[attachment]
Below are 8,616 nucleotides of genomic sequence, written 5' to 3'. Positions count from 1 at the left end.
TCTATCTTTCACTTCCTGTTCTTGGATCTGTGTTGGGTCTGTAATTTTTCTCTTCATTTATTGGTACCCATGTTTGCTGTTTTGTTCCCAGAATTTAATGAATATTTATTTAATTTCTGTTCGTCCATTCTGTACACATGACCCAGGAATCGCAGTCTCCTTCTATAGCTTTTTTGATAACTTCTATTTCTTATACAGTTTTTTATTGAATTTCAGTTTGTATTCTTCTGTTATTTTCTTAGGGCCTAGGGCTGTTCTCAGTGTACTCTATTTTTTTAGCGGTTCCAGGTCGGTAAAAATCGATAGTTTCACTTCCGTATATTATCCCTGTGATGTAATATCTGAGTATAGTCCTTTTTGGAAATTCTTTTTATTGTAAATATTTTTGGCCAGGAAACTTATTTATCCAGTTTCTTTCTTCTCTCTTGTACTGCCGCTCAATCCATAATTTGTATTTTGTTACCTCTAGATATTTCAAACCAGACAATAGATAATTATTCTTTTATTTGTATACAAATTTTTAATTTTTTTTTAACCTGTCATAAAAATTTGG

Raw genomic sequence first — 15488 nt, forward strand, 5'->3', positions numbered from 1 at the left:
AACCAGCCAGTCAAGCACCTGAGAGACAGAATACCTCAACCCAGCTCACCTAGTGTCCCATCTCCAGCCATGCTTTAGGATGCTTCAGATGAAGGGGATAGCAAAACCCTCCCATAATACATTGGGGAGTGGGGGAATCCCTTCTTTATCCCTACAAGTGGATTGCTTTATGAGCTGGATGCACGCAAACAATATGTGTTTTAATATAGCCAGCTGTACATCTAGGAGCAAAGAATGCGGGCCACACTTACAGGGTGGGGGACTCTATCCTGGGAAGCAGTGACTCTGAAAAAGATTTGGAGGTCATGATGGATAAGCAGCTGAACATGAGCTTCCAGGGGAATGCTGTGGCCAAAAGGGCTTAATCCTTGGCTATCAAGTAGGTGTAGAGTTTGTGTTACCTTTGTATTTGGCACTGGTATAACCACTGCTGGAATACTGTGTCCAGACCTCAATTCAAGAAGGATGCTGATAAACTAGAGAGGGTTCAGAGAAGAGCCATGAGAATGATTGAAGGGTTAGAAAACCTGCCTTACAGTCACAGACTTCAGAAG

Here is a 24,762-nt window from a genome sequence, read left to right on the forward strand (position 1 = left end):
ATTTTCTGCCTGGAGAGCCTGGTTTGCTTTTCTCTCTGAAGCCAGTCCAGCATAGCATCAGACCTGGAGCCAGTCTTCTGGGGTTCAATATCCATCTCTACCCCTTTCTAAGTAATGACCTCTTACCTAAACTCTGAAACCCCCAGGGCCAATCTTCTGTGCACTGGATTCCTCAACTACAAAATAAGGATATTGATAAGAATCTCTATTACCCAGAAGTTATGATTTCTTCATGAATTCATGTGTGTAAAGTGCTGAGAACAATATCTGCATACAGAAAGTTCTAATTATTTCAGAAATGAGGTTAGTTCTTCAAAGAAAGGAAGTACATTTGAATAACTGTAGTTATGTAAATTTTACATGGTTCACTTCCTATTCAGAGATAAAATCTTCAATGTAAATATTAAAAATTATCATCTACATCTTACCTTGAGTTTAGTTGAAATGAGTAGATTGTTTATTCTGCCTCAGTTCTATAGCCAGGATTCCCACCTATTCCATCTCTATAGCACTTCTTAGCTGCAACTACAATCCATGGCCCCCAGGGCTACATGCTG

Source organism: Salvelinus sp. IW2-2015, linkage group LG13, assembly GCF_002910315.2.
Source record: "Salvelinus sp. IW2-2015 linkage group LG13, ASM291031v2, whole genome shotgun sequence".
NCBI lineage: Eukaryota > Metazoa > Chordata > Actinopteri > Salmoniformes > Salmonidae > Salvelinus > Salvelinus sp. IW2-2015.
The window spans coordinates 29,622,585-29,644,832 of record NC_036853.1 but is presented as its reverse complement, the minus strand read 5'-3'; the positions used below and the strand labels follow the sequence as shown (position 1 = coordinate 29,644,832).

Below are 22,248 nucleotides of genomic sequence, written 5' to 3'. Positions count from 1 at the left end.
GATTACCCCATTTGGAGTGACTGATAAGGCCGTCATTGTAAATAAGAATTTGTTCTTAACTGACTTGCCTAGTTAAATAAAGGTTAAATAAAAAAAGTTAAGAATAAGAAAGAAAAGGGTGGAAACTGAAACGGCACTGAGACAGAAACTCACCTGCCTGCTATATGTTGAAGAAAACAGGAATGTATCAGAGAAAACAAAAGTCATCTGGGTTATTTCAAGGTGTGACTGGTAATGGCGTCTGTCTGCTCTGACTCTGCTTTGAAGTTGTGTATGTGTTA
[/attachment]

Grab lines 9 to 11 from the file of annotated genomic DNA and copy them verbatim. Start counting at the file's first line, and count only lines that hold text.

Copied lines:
NCBI lineage: Eukaryota > Metazoa > Chordata > Actinopteri > Salmoniformes > Salmonidae > Salvelinus > Salvelinus sp. IW2-2015.
The window spans coordinates 29,622,585-29,644,832 of record NC_036853.1 but is presented as its reverse complement, the minus strand read 5'-3'; the positions used below and the strand labels follow the sequence as shown (position 1 = coordinate 29,644,832).

Below are 22,248 nucleotides of genomic sequence, written 5' to 3'. Positions count from 1 at the left end.